Governor Allan Shivers was honored at a dinner meeting in Houston on September 8, 1949. In his address, he requested that a committee of business men be appointed to study the appropriations requests to be made by the state institutions located in Houston and to submit its findings to him prior to the special session of the State Legislature early in 1950. Gus S. Wortham was appointed chairman of this committee, and I worked with it as secretary. The American Institute of Architects, the Associated General Contractors, and the Texas Society of Professional Engineers furnished technical advisers for the committee. In the final report, made on January 19, 1950, recommendations were made for the M. D. Anderson Hospital for Cancer Research, the University of Texas School of Dentistry, and the Texas State University for Negroes. The committee advised the governor of its belief that the study had been made in a thoroughgoing way, that its technical advice had been qualified and unbiased, and that the recommendations thus submitted could be fully supported by the committee.

The governor incorporated the committee’s recommendations in his program and they received legislative approval. Then, in 1951, the Methodist Hospital opened the first unit of its new building, and the Arabia Temple Crippled Children’s Clinic was opened the following year. The M. D. Anderson Hospital and Tumor Institute, a new name adopted at the time, moved into its new building in 1954, and nearby the University’s Dental Branch was completed the next year. Also in 1954, the Texas Children’s Hospital and the St. Luke’s Episcopal Hospital were completed, as was the Jesse H. Jones Building housing the Medical Center Library and the offices of a number of organizations.

The Texas Medical Center Board has the primary responsibility for the over-all development and coordination of the Medical Center. In order to bring about essential cooperation and coordination among the Center’s institutions, a Covenant Agreement was developed to require all of them to accept certain responsibilities and restrictions in regard to their relationships with other institutions in the Center. With the continued support and leadership of the M. D. Anderson Foundation and through the coordination and direction of the Texas Medical Center Board, significant progress has been made in attracting the institutions necessary to comprise a comprehensive Medical Center. Modern physical facilities have been planned and constructed, with an ever-increasing number of highly qualified personnel joining the staffs of the institutions in the Medical Center. With the expansion of facilities and staffs, there has also been continuing expansion in the research undertakings. The total staff, full-time and part-time, in all the institutions is approaching 10,000. Total investments are already well beyond the $100,000,000 originally forecast, with many additional millions in projects that are already in progress.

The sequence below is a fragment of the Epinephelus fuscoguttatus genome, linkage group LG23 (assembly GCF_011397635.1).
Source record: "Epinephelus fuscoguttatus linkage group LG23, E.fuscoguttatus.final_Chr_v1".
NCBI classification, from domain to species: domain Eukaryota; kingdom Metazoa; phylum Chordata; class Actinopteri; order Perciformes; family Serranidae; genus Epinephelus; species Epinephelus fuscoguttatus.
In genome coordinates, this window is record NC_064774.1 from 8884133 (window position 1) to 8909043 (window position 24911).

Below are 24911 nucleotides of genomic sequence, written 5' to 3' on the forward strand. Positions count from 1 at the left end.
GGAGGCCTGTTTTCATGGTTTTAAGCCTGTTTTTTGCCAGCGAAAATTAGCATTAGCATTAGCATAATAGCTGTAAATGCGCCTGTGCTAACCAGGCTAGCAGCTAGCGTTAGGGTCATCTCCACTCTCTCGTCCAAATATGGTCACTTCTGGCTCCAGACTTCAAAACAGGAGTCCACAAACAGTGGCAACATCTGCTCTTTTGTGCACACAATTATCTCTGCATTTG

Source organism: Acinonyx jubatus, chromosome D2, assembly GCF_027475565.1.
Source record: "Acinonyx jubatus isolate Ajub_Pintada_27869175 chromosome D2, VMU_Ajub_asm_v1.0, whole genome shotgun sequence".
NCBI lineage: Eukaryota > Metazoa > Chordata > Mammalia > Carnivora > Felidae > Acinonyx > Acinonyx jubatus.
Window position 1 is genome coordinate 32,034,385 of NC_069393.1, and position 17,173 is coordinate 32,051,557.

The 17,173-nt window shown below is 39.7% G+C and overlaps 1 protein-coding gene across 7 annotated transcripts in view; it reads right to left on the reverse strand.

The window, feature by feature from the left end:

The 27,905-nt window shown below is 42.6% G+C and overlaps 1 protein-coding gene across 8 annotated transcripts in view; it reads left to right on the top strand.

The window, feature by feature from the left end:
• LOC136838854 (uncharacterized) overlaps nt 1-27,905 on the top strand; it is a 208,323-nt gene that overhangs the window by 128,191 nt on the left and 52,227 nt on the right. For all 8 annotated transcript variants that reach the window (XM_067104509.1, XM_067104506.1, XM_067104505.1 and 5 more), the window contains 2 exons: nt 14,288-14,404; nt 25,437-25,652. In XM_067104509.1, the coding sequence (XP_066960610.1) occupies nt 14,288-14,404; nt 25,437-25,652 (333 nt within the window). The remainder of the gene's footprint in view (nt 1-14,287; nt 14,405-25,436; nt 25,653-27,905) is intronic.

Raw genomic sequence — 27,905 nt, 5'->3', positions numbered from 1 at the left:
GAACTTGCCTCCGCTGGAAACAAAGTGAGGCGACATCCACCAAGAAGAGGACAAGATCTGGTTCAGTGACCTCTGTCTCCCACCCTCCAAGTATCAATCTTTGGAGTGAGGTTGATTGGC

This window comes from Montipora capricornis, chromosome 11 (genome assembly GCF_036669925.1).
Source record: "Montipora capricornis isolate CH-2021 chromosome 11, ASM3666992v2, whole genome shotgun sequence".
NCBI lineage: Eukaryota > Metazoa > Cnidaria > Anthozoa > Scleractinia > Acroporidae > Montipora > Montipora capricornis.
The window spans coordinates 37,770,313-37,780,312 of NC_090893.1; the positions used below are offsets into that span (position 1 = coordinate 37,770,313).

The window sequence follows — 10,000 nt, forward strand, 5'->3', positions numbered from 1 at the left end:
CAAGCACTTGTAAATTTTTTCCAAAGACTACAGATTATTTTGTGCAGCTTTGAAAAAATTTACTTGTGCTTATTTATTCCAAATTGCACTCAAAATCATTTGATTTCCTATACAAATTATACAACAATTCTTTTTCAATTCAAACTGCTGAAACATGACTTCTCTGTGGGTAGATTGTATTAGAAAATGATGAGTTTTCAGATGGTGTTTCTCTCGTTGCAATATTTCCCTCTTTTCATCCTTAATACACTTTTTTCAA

To the traditional essentials of human life of food, clothing and shelter must now be added water and air since the shortage of water in many areas and the potential pollution of air and water have made us conscious that both are vitally essential to our well being. In recent years the problems of waste disposal and pollution are generally discussed, but in 1942 when the Houston Chamber of Commerce first started alerting the people of this area to these potential threats, the subject was somewhat new. At that time an entire issue of the "Houston Magazine" was devoted to the matter.

By the end of 1945, the matter was beginning to make news. An industrial- and sanitary-waste pollution survey was made by Harris County in cooperation with the State Health Department. This survey showed that municipalities were the principal contributors of pollution to the Ship Channel. The Chamber of Commerce adopted the elimination of pollution from area bayous as a major objective, and started working quietly with municipal authorities for improvements in sewage-disposal facilities and to prevent further connection of sewer lines with storm sewers.

A short time later, the heads of Ship Channel industries were called into a meeting to acquaint them with the over-all situation and to solicit their cooperation in a pollution-abatement program. Industries agreed to survey their own waste disposal and to take every possible step they could to correct any disposal problems. They responded promptly to this agreement.